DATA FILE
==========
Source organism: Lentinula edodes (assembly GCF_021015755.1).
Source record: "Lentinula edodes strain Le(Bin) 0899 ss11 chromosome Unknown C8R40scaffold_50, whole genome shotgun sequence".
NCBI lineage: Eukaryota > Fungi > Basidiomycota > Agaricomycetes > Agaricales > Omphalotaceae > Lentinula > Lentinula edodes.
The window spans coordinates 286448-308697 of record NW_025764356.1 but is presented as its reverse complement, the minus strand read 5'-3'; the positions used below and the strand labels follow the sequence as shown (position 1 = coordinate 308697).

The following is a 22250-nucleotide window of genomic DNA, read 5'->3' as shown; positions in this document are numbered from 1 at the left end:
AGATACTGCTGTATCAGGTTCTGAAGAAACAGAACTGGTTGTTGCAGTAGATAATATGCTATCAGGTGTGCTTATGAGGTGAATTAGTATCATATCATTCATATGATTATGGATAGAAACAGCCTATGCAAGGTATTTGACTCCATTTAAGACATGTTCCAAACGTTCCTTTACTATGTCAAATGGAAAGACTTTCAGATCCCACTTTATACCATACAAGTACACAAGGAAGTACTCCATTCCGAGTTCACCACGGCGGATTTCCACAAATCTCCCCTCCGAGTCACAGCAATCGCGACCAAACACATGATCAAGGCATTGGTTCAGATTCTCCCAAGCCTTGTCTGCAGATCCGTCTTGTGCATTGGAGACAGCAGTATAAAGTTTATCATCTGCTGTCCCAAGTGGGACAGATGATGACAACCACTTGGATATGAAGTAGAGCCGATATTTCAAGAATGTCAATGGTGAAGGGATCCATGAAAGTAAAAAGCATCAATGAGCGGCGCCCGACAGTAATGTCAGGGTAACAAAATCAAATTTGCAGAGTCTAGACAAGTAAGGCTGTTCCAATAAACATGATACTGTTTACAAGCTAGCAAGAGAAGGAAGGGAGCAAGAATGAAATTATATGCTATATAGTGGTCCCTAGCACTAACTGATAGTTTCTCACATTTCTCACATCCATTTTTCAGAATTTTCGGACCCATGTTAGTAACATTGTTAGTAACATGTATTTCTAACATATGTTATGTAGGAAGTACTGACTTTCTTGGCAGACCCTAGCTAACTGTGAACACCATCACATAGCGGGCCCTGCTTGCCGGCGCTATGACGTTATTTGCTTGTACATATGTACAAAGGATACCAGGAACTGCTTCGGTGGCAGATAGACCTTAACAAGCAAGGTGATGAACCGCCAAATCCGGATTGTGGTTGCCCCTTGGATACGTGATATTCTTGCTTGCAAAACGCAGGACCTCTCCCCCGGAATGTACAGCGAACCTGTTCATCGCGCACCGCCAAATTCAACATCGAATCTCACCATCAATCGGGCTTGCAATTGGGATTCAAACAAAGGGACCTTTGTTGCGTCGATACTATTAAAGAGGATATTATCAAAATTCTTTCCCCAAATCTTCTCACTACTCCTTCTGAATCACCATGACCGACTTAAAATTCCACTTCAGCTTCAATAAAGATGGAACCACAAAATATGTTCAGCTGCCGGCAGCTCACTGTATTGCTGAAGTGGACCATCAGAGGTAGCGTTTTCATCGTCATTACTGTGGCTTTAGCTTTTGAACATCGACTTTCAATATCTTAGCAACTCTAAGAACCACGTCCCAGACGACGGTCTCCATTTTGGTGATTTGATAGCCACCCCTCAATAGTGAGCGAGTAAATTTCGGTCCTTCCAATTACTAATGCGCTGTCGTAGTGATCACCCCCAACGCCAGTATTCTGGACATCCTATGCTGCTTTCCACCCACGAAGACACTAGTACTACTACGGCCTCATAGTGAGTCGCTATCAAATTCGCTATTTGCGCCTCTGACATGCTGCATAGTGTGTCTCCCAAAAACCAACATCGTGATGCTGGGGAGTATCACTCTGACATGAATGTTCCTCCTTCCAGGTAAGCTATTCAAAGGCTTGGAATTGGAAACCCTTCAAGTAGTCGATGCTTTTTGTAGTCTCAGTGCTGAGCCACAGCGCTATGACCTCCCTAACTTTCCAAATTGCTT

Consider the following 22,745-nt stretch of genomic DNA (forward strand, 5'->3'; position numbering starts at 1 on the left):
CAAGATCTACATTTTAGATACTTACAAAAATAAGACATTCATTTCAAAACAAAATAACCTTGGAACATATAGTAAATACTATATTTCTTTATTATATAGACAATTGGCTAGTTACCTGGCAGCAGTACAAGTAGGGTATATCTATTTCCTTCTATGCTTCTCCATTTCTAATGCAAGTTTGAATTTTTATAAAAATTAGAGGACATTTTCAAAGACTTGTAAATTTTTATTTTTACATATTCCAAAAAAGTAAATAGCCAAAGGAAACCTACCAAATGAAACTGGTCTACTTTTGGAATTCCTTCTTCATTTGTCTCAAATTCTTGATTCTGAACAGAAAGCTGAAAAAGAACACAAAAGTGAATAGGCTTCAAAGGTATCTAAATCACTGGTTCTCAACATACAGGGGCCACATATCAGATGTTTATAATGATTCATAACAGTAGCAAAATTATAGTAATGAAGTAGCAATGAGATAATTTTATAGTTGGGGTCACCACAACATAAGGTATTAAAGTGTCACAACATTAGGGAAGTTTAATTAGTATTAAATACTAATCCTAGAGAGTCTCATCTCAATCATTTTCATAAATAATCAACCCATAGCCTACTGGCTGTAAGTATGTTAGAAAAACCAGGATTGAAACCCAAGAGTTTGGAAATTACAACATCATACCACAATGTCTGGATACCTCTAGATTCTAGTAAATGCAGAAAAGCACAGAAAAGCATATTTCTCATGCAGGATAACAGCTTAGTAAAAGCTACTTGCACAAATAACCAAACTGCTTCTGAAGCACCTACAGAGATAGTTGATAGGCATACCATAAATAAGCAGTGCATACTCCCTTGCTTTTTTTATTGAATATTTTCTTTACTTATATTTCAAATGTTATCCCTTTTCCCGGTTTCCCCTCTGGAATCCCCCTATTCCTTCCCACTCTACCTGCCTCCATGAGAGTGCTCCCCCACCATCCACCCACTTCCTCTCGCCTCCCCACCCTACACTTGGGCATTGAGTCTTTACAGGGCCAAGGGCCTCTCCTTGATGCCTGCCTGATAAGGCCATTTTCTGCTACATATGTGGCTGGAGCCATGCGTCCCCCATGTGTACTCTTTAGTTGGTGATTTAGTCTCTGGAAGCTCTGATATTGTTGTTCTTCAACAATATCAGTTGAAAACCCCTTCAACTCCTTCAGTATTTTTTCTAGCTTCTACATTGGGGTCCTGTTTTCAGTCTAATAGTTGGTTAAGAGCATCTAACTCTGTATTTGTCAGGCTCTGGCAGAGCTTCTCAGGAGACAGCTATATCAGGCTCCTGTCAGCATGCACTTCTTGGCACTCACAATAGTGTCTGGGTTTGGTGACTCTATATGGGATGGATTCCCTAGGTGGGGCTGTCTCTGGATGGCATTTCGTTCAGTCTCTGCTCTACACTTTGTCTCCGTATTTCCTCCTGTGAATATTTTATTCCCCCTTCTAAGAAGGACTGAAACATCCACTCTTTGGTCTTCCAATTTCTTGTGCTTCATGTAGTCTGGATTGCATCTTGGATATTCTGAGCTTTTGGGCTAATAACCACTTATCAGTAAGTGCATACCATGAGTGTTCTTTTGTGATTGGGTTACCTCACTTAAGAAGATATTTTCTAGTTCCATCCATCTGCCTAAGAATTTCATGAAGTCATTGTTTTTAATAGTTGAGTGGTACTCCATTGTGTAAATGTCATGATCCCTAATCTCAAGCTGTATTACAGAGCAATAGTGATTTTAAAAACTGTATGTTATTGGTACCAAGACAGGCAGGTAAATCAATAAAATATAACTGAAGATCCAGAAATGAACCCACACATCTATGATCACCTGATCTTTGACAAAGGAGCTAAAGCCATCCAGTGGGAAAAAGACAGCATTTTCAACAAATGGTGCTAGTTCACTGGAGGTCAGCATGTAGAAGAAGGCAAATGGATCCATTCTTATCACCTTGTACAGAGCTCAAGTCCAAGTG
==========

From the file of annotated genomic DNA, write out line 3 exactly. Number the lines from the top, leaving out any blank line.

NCBI lineage: Eukaryota > Fungi > Basidiomycota > Agaricomycetes > Agaricales > Omphalotaceae > Lentinula > Lentinula edodes.